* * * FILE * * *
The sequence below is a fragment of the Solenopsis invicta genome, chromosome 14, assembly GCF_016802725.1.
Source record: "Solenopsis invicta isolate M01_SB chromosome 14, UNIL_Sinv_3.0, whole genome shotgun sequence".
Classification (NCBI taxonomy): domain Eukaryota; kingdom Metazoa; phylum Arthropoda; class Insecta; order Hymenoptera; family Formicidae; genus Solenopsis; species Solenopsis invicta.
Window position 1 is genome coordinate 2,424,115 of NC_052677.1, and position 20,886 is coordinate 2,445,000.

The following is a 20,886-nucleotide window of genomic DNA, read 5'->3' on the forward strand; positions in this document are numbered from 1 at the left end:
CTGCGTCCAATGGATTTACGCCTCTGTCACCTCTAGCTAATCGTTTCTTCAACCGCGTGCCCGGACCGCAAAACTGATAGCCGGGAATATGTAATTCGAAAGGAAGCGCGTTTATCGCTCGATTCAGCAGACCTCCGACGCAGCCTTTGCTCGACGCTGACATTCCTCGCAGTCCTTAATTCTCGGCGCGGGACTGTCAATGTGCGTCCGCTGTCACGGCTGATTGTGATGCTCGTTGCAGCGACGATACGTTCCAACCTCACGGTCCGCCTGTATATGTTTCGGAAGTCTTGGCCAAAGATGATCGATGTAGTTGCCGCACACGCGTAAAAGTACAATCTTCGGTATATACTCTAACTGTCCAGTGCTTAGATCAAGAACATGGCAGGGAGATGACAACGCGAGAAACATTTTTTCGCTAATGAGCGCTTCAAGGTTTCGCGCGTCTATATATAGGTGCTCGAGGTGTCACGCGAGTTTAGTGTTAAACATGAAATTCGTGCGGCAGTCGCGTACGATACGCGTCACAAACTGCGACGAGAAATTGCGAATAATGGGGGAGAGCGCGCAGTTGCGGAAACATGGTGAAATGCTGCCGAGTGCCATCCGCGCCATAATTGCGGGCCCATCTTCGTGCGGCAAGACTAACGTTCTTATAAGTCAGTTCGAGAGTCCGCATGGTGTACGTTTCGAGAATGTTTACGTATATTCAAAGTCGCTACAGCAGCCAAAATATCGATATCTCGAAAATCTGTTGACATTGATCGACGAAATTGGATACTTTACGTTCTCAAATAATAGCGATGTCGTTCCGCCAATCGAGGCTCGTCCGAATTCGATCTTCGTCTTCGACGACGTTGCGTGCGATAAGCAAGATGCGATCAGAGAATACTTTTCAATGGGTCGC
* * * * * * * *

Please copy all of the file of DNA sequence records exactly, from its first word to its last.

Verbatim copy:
The sequence below is a fragment of the Solenopsis invicta genome, chromosome 14, assembly GCF_016802725.1.
Source record: "Solenopsis invicta isolate M01_SB chromosome 14, UNIL_Sinv_3.0, whole genome shotgun sequence".
Classification (NCBI taxonomy): domain Eukaryota; kingdom Metazoa; phylum Arthropoda; class Insecta; order Hymenoptera; family Formicidae; genus Solenopsis; species Solenopsis invicta.
Window position 1 is genome coordinate 2,424,115 of NC_052677.1, and position 20,886 is coordinate 2,445,000.

The following is a 20,886-nucleotide window of genomic DNA, read 5'->3' on the forward strand; positions in this document are numbered from 1 at the left end:
CTGCGTCCAATGGATTTACGCCTCTGTCACCTCTAGCTAATCGTTTCTTCAACCGCGTGCCCGGACCGCAAAACTGATAGCCGGGAATATGTAATTCGAAAGGAAGCGCGTTTATCGCTCGATTCAGCAGACCTCCGACGCAGCCTTTGCTCGACGCTGACATTCCTCGCAGTCCTTAATTCTCGGCGCGGGACTGTCAATGTGCGTCCGCTGTCACGGCTGATTGTGATGCTCGTTGCAGCGACGATACGTTCCAACCTCACGGTCCGCCTGTATATGTTTCGGAAGTCTTGGCCAAAGATGATCGATGTAGTTGCCGCACACGCGTAAAAGTACAATCTTCGGTATATACTCTAACTGTCCAGTGCTTAGATCAAGAACATGGCAGGGAGATGACAACGCGAGAAACATTTTTTCGCTAATGAGCGCTTCAAGGTTTCGCGCGTCTATATATAGGTGCTCGAGGTGTCACGCGAGTTTAGTGTTAAACATGAAATTCGTGCGGCAGTCGCGTACGATACGCGTCACAAACTGCGACGAGAAATTGCGAATAATGGGGGAGAGCGCGCAGTTGCGGAAACATGGTGAAATGCTGCCGAGTGCCATCCGCGCCATAATTGCGGGCCCATCTTCGTGCGGCAAGACTAACGTTCTTATAAGTCAGTTCGAGAGTCCGCATGGTGTACGTTTCGAGAATGTTTACGTATATTCAAAGTCGCTACAGCAGCCAAAATATCGATATCTCGAAAATCTGTTGACATTGATCGACGAAATTGGATACTTTACGTTCTCAAATAATAGCGATGTCGTTCCGCCAATCGAGGCTCGTCCGAATTCGATCTTCGTCTTCGACGACGTTGCGTGCGATAAGCAAGATGCGATCAGAGAATACTTTTCAATGGGTCGC